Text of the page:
A book Review

Wren, Christopher S. Those Turbulent Sons of Freedom: Ethan Allen’s Green Mountain Boys and the American Revolution. New York: Simon & Schuster, 2018.

Today, a group of Vermont’s earliest English setters, euphemistically named the Green Mountain Boys, evoke romanticized images of poor, hardworking frontier farmers standing up to wealthy, aristocratic landlords inappropriately seeking to wrest control over their lands. In an engaging, breezy narrative, former New York Times reporter, Christopher Wren tells the story of a notorious Green Mountain Boy leader Ethan Allen and the group’s contributions to the American Revolution and their extralegal impact the founding of Vermont.

As Wren principally cites thoroughly interpreted and well-mined primary sources and the existing body of secondary source scholarship, historians seeking to extend their knowledge of Vermont’s breakaway from the jurisdiction of New York and its Revolutionary Era events will be disappointed. Critically, the book lacks proper footnotes and substantiation for the author’s interpretations. At times, Wren oversimplifies, does not critically analyze sources and draws conclusions not well supported by the historical record.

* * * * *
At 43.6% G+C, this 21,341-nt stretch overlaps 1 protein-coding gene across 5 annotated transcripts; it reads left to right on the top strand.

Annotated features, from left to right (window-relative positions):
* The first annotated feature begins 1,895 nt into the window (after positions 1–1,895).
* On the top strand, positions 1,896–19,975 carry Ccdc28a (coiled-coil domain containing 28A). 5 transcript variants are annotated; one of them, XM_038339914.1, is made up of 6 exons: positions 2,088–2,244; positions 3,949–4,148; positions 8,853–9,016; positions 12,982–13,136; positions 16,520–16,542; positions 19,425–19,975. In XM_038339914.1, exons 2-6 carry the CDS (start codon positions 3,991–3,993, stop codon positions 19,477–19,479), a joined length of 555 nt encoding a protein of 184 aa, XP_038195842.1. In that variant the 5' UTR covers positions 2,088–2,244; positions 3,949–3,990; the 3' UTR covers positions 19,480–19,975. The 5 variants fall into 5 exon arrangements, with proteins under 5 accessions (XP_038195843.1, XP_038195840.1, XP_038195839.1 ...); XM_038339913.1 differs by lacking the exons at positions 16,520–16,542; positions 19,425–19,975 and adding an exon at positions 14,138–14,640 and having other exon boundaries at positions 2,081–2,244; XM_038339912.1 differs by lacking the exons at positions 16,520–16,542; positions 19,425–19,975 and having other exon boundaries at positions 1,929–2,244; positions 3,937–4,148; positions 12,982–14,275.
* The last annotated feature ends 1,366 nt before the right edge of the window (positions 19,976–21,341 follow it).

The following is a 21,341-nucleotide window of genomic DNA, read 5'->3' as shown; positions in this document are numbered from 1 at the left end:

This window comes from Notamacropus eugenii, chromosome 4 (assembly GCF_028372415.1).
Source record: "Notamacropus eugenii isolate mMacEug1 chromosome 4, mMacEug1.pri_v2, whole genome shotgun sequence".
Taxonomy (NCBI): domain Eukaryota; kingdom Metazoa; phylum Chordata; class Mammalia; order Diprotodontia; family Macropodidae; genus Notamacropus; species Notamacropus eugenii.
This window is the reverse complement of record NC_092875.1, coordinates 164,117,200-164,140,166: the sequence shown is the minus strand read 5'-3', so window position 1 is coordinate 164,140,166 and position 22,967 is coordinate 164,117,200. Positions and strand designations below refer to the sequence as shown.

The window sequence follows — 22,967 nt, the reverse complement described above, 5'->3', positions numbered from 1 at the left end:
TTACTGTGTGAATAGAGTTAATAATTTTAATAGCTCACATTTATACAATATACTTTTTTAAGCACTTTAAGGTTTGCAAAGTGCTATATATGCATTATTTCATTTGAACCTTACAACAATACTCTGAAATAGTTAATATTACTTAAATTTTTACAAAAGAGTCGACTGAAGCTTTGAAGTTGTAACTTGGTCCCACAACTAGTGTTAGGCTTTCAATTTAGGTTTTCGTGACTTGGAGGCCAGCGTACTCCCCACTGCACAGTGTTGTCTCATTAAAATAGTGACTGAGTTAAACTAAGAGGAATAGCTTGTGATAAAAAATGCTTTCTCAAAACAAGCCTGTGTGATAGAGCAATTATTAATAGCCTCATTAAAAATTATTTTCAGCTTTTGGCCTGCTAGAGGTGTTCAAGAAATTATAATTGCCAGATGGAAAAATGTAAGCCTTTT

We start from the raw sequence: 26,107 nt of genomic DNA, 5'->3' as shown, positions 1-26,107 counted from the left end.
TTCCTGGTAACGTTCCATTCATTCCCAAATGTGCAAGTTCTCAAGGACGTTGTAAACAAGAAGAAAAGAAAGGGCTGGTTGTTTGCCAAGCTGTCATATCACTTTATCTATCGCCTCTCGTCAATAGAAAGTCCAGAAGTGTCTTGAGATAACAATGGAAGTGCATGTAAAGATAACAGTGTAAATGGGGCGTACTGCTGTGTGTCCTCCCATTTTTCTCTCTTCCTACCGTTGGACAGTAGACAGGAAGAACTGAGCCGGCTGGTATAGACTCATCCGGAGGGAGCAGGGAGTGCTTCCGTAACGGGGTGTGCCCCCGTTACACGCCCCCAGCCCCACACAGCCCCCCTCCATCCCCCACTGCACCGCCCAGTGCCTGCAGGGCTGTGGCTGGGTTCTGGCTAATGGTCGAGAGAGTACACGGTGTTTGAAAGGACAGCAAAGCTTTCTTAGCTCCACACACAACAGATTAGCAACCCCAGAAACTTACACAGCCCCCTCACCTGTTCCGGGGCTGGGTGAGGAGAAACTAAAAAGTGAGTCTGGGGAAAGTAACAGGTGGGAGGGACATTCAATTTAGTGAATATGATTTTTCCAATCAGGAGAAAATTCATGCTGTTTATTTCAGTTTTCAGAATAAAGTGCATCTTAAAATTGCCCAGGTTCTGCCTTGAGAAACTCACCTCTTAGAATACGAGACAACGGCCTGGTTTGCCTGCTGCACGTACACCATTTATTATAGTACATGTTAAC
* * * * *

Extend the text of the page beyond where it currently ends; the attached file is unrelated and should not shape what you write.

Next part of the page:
However, unique among many previous books Wren places a British Loyalist, Justus Sherwood central to his account. A prominent pre-Revolution leader of the Green Mountain Boys and pre-war friend of Ethan Allen, Sherwood chose to remain loyal to the British Empire. Sherwood’s motivations are not clear. However, he successfully recruited a fervent minority to aggressively fight against his previous comrades to keep the Vermont settlements in the British Empire. Depicting loyalists among the American populous provides a more realistic view of the uncertain and dangerous times facing those on the front lines between British Canada and the rebelling colonies.

Contrary to many authors, Wren does not exalt Ethan Allen and demonstrates that his political influence waned as the revolution progressed. By the signing of the Treaty of Paris, Allen had become a minor contributor to the formation of the first state added to the original thirteen colonies. Wren is in the mainstream of modern scholarship by concluding that Allen and his inner circle were principally concerned with obtaining clear titles to their disputed lands with allegiance to the revolutionary cause a distant secondary concern.

If readers are not familiar with Revolutionary activities in Vermont, I recommend this book as an easy to digest introduction. The narrative weaves a clearly stated story of complicated and hard to interpret events. However, I do not recommend citing Wren’s book as an authoritative source. It describes but unfortunately does not extend the scholarship record and in some cases oversimplifies critical events.